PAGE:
Now in its third year of publication, Swindon Heritage magazine continues to delve into the town’s deep and fascinating history, telling the stories of both local and national heroes, writes Frances Bevan.
In advance of the 75th anniversary of the Battle of Britain in September the cover of the summer edition of Swindon Heritage is given to another local hero, fighter pilot Squadron Leader Harold Morley Starr. His story is explained over 12 pages in the magazine.
In July 1940 warfare took to the skies as the German Luftwaffe launched an air campaign to destroy the British Royal Air Force and especially its beating heart, Fighter Command.
As the Blitz raged in the skies above British cities, wartime leader Prime Minister Winston Churchill stood up in the House of Commons and delivered some of his best-remembered words: ‘Never in the field of human conflict was so much owed by so many to so few.’
Five hundred and forty four pilots were killed defending the nation during this early phase of World War II.
Harold Morley Starr was murdered by Nazi ME109 pilots after baling out of his Hurricane over east Kent, as he floated to earth in his parachute. He died on 31 August 1940, eight days before his 26th birthday and is buried in one of the 103 Commonwealth War Graves at Radnor Street Cemetery, near Swindon town centre. His brother Norman, shot down in 1945 over Dunkirk, and buried in France, is also remembered on his tombstone.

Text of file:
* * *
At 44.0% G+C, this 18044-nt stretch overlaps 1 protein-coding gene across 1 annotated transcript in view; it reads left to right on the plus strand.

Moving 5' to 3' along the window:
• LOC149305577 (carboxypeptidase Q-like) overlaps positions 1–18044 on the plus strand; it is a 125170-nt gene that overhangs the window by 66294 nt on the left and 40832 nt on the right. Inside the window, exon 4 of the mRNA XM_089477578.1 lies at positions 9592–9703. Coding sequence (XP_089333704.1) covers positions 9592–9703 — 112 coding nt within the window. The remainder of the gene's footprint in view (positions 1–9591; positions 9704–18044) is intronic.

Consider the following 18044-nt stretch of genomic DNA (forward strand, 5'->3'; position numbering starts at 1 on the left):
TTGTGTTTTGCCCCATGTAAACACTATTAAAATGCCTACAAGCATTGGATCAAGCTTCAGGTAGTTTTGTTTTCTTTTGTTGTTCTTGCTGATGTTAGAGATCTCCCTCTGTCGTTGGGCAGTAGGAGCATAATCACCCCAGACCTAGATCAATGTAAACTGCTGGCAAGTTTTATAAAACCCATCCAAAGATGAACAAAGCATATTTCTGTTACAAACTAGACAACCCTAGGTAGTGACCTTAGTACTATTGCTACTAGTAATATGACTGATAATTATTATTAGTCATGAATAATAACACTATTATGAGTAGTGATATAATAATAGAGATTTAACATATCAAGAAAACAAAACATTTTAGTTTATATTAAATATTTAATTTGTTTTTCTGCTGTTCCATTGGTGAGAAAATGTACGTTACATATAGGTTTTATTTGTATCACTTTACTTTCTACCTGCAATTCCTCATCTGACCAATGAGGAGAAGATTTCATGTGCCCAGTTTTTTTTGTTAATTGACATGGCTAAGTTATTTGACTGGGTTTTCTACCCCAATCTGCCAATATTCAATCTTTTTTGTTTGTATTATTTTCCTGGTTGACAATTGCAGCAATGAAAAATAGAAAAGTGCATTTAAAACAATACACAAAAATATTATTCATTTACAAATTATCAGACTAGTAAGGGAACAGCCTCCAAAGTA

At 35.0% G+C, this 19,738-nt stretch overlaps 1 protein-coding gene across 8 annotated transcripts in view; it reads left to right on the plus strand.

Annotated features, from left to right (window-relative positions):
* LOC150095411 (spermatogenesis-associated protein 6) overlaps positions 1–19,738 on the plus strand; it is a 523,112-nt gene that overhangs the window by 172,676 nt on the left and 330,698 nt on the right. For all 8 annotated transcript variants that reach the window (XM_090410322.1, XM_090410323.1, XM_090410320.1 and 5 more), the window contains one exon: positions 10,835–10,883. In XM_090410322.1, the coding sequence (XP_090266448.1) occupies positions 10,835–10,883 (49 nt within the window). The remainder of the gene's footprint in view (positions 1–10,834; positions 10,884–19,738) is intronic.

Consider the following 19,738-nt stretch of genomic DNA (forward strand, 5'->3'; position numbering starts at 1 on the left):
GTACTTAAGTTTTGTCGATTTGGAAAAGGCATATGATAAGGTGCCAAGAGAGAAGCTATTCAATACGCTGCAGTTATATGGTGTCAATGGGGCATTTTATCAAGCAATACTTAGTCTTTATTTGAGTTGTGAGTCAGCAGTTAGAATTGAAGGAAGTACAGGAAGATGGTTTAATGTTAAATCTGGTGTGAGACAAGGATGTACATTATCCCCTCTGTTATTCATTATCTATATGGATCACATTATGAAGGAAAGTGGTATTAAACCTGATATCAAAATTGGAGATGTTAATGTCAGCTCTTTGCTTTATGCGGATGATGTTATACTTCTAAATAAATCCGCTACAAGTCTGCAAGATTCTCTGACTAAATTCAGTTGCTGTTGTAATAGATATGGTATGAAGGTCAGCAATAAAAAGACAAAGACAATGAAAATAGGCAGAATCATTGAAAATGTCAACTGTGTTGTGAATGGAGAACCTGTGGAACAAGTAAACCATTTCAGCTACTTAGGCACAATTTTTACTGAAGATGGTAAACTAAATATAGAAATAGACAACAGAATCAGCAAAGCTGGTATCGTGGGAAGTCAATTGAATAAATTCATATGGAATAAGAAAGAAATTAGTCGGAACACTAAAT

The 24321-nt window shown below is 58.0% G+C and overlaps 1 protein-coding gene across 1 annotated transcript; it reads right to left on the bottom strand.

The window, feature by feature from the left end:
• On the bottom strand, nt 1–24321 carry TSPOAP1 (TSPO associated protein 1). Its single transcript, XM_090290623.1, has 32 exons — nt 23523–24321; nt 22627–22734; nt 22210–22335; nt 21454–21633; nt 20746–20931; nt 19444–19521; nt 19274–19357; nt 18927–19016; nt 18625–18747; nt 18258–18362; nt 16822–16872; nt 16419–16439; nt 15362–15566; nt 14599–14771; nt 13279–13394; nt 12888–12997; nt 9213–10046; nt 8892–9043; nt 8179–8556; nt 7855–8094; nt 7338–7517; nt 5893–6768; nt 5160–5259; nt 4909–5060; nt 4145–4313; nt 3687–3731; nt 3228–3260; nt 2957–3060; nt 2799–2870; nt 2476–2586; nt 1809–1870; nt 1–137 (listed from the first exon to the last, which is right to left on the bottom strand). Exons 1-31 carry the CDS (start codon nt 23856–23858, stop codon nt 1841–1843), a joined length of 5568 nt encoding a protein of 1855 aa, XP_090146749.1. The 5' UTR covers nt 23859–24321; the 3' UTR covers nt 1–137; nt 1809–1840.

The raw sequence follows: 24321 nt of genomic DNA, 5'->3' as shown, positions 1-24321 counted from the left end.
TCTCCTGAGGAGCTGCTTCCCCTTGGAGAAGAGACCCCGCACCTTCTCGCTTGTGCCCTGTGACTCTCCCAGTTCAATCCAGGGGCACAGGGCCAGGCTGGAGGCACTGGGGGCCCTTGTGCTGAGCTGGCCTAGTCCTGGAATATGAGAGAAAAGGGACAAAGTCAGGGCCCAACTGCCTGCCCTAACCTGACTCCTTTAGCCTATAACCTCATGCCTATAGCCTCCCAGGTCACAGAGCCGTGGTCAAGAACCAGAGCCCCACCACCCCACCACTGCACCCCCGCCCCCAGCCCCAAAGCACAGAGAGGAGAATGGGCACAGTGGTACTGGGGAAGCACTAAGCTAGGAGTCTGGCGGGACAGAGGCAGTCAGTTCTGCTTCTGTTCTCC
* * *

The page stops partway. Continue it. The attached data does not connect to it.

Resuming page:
Also included in the summer edition is an update of events in Radnor Street Cemetery where the Community Payback team is getting to grips with brambles and overgrown shrubs to reveal yet more monuments, while volunteers from the Kingshill Area Residents’ Association are adopting neglected graves and keeping the weeds at bay.
Guided walks take place on the second Sunday of the month, meet at the Chapel at 2pm. See details at Facebook
Find out how to purchase your copy of Swindon Heritage magazine, or take out a subscription at www.swindonheritage.com The summer edition is now available. An annual subscription to the quarterly magazine costs £25.96.